So back to the story… I was hospitalised in April 2015, on an involuntary basis, for two months. Merely 18 years old, young, blonde, impressionable, and in the middle of a manic episode, I was admitted into an adult’s public psychiatric unit in Dandenong. My parents had to come every 4 hours and request that I was specialled by a 24/7 nurse to ensure my safety. I was not safe. At one point I was locked in solitary confinement for hours, as a means to keep me safe from violence on the ward. I was moved to a children’s unit within a week thanks to my parent’s advocacy and remained in a high dependency unit for a month. During this time, I was told I couldn’t dance. My only glimpse of the outside world was of a barbed wire fence, a chipped painted flower mural, and a tar spongy floor. No grass. Only a glimpse of the blue/grey/cloudy sky if I looked up.
That’s what I had to keep on doing. To this day, that’s what I must keep on doing to find my hope.
My experience of the mental health system was one the darkest and traumatic times for me. It helped to stabilise me, sure. But no healing could come from that place. To this day I am adamant that I will never return to that place.
A year passed, and I re-enrolled in a part-time dance course at Deakin University. My parents didn’t flinch once. ‘We just want you to be happy’, they said. I grieve that it took them so long to work this out.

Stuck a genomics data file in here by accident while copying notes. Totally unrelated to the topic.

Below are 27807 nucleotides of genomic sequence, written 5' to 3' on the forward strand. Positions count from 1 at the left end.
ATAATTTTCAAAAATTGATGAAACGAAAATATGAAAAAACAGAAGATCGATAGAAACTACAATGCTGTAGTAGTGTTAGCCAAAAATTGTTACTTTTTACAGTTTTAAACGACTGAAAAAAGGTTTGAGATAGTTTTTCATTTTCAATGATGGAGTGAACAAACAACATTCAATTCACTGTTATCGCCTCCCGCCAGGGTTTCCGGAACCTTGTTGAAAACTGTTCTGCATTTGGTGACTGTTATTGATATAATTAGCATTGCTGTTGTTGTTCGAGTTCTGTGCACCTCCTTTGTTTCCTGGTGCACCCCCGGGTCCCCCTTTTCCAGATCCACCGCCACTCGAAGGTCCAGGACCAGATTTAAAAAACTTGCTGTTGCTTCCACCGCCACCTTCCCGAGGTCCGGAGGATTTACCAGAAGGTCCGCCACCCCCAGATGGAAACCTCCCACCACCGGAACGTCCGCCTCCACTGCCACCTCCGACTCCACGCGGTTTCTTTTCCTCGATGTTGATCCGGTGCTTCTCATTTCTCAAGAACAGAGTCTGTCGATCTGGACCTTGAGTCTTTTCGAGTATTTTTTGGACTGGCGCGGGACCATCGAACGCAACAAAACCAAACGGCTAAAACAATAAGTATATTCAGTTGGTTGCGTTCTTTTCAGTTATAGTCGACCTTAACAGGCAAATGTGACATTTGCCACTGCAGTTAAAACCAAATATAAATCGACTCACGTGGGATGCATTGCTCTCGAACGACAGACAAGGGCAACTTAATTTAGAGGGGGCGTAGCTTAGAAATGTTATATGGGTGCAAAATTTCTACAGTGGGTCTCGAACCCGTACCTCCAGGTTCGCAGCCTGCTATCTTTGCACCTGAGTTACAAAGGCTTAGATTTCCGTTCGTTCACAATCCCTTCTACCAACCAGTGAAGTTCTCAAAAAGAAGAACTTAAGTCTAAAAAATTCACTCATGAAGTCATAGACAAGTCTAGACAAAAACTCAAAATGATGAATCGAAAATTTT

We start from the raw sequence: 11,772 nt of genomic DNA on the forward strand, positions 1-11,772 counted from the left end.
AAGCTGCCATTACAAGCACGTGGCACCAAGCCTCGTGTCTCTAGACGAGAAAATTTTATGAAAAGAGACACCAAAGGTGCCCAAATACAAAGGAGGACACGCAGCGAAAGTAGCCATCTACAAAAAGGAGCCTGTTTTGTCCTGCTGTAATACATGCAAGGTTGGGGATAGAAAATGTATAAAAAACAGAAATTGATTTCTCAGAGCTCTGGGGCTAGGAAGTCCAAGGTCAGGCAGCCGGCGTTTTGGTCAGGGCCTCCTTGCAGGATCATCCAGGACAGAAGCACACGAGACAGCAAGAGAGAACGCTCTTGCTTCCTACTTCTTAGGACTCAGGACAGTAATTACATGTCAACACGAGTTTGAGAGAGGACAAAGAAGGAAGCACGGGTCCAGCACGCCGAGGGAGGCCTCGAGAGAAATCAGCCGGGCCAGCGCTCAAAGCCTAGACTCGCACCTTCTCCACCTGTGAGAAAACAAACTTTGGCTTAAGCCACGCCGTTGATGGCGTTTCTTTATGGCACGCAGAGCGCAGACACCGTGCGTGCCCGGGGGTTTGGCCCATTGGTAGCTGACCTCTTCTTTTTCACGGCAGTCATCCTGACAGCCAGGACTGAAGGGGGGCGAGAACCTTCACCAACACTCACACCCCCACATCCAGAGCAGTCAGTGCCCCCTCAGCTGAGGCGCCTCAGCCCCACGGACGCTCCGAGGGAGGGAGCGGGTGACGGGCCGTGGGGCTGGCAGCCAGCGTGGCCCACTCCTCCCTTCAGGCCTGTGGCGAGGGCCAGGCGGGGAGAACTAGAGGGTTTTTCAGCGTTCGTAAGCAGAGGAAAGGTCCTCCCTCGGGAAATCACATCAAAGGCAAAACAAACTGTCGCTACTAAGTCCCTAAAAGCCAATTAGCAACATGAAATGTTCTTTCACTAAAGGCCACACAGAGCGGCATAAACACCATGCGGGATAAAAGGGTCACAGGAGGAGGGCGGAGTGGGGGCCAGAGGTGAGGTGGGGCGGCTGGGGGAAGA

It was in and through my engagement in dance that my deepest healing began to unfold. I found my recovery through the rhythm; realising that the dance was within me all along. In 2017 I picked up studies in psychology because I wanted to learn more about my own mental health, and how I could help and advocate for others so that they might not have to face what I went through in the public mental health system.
And in 2018 I began some of my deepest workings yet; through the project Sincerely Survivor. This work is an extension of my own personal recovery from mental health and the Victorian mental health system; acting as an invitation for people with mental health lived experience to find healing through the arts, peer support, and storytelling. Over the next couple of years, I would run a number of artist residencies in abandoned psychiatric spaces in regional Victoria. This work was a protest. This work is a protest. A way for me to reclaim my experiences of the system; re-authoring my story – as Narrative so beautifully puts it. We advocate for mental health through the Arts; creating art to enable our empathy. In Sincerely Survivor’s debut work, which opened at Melbourne Fringe Festival this week and runs until the end of November, dancers take the role of pilgrims, exploring these asylums of old. We are inspired by submissions to the Royal Commission into Victoria’s Mental Health System and seek to amplify the voices and stories of people who have lived experience of mental health.